NomeAhmed Adel Fares
CargoAssistente de Investigação
Desde01 janeiro 2017
CentroLaboratório de Inteligência Artificial e Apoio à Decisão
Miranda, P; Faria, JP; Correia, FF; Fares, A; Graça, R; Moreira, JM;
SAC '21: The 36th ACM/SIGAPP Symposium on Applied Computing, Virtual Event, Republic of Korea, March 22-26, 2021
Forecasts of the effort or delivery date can play an important role in managing software projects, but the estimates provided by development teams are often inaccurate and time-consuming to produce. This is not surprising given the uncertainty that underlies this activity. This work studies the use of Monte Carlo simulations for generating forecasts based on project historical data. We have designed and run experiments comparing these forecasts against what happened in practice and to estimates provided by developers, when available. Comparisons were made based on the mean magnitude of relative error (MMRE). We did also analyze how the forecasting accuracy varies with the amount of work to be forecasted and the amount of historical data used. To minimize the requirements on input data, delivery date forecasts for a set of user stories were computed based on takt time of past stories (time elapsed between the completion of consecutive stories); effort forecasts were computed based on full-time equivalent (FTE) hours allocated to the implementation of past stories. The MMRE of delivery date forecasting was 32% in a set of 10 runs (for different projects) of Monte Carlo simulation based on takt time. The MMRE of effort forecasting was 20% in a set of 5 runs of Monte Carlo simulation based on FTE allocation, much smaller than the MMRE of 134% of developers' estimates. A better forecasting accuracy was obtained when the number of historical data points was 20 or higher. These results suggest that Monte Carlo simulations may be used in practice for delivery date and effort forecasting in agile projects, after a few initial sprints. © 2021 ACM.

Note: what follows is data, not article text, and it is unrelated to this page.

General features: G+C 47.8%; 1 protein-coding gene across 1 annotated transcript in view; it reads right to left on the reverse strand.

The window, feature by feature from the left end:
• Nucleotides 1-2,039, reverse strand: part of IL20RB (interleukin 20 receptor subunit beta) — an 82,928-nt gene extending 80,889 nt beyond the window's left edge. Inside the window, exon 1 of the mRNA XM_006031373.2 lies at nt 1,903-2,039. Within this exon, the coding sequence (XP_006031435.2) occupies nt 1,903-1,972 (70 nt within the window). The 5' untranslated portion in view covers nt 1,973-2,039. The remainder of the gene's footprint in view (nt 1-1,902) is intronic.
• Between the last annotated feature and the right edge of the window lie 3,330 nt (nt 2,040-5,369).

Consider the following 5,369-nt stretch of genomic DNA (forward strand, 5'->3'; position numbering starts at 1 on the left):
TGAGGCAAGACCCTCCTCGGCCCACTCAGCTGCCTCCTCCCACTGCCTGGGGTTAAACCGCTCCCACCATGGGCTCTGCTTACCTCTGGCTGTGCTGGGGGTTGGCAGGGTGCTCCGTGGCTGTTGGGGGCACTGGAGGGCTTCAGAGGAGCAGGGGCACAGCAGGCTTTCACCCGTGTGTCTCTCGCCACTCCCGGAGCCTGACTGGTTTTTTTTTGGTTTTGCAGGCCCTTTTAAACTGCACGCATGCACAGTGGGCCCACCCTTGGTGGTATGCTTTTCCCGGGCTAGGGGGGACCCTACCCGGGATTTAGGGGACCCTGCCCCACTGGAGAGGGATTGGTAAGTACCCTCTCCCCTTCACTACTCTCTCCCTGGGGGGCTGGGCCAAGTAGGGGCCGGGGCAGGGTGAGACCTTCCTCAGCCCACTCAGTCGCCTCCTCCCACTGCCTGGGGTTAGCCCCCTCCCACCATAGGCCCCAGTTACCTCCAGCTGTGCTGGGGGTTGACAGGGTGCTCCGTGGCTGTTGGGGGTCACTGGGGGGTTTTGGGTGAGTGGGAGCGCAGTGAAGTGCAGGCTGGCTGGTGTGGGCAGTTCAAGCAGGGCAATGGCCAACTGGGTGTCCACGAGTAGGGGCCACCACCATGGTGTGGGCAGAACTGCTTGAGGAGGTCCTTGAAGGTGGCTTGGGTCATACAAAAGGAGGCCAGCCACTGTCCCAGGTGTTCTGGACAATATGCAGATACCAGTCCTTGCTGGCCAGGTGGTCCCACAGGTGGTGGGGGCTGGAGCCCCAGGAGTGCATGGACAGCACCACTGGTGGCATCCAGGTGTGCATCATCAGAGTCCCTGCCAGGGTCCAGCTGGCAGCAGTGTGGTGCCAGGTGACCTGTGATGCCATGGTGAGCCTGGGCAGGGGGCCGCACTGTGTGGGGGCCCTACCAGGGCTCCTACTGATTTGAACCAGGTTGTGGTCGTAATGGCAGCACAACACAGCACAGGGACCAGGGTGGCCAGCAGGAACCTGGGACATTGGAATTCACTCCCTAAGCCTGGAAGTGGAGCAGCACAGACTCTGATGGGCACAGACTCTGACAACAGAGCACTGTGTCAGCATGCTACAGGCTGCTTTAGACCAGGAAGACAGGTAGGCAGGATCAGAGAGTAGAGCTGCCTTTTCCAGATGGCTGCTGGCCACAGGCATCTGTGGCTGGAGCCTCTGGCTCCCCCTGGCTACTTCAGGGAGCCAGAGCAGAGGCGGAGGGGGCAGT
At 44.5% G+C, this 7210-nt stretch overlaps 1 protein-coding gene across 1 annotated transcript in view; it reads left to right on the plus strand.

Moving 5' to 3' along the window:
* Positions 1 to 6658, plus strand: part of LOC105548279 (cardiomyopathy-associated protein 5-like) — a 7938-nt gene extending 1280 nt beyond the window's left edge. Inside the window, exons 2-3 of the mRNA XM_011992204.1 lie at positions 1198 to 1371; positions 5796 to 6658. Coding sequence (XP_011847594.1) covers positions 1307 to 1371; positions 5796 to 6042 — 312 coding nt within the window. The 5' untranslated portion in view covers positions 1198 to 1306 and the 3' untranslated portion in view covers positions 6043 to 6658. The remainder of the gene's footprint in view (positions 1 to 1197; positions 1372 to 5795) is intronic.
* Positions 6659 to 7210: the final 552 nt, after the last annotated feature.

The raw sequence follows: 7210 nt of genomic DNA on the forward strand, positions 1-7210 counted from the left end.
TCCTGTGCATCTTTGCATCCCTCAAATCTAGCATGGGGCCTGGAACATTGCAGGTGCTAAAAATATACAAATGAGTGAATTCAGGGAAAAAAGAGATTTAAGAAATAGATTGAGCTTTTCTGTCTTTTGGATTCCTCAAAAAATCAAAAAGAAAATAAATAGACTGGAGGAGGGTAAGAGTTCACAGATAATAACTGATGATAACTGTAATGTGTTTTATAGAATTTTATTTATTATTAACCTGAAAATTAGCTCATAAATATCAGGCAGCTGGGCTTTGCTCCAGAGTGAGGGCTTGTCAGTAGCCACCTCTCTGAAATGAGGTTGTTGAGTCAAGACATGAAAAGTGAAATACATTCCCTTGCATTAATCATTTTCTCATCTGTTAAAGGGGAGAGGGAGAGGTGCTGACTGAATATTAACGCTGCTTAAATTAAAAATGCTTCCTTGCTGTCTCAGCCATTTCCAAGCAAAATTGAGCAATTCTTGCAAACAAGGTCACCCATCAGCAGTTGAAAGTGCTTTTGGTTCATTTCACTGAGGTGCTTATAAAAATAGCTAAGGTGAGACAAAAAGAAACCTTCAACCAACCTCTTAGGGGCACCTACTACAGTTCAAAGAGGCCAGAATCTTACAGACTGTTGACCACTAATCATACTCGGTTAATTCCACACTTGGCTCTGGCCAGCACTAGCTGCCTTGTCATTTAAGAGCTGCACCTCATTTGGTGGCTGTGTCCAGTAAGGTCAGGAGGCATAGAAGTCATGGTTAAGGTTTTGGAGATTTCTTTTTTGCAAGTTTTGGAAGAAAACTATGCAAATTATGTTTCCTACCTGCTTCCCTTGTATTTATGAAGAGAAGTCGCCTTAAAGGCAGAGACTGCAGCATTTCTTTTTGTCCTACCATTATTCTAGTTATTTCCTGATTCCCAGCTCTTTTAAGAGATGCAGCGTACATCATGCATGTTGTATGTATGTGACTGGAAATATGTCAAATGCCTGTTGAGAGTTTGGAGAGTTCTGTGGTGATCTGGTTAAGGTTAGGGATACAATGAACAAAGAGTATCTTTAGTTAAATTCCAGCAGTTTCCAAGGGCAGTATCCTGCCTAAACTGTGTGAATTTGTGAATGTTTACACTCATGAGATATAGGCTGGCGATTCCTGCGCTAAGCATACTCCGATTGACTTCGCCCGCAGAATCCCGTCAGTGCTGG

Fares, AA; Vasconcelos, F; Mendes-Moreira, J; Ferreira, C;
PROGRESS IN ARTIFICIAL INTELLIGENCE (EPIA 2021)
Sustainable agricultural production requires a controlled usage of water, nutrients, and minerals from the environment. Different strategies of plant irrigation are being studied to control the quantity and quality balance of the fruits. Regarding efficient irrigation, particularly in deficit irrigation strategies, it is essential to act according to water stress status in the plant. For example, in the vine, to improve the quality of the grapes, the plants are deprived of water until they reach particular water stress before re-watered in specified phenological stages. The water status inside the plant is estimated by measuring either the Leaf Potential during the Predawn or soil water potential, along with the root zones. Measuring soil water potential has the advantage of being independent of diurnal atmospheric variations. However, this method has many logistic problems, making it very hard to apply along all the yard, especially the big ones. In this study, the Predawn Leaf Water Potential (PLWP) is daily predicted by Machine Learning models using data such as grapes variety, soil characteristics, irrigation schedules, and meteorological data. The benefits of these techniques are the reduction of the manual work of measuring PLWP and the capacity to implement those models on a larger scale by predicting PLWP up to 7 days which should enhance the ability to optimize the irrigation plan while the quantity and quality of the crop are under control.
Fares, A; Gama, J; Campos, P;
Studies in Big Data - Learning from Data Streams in Evolving Environments
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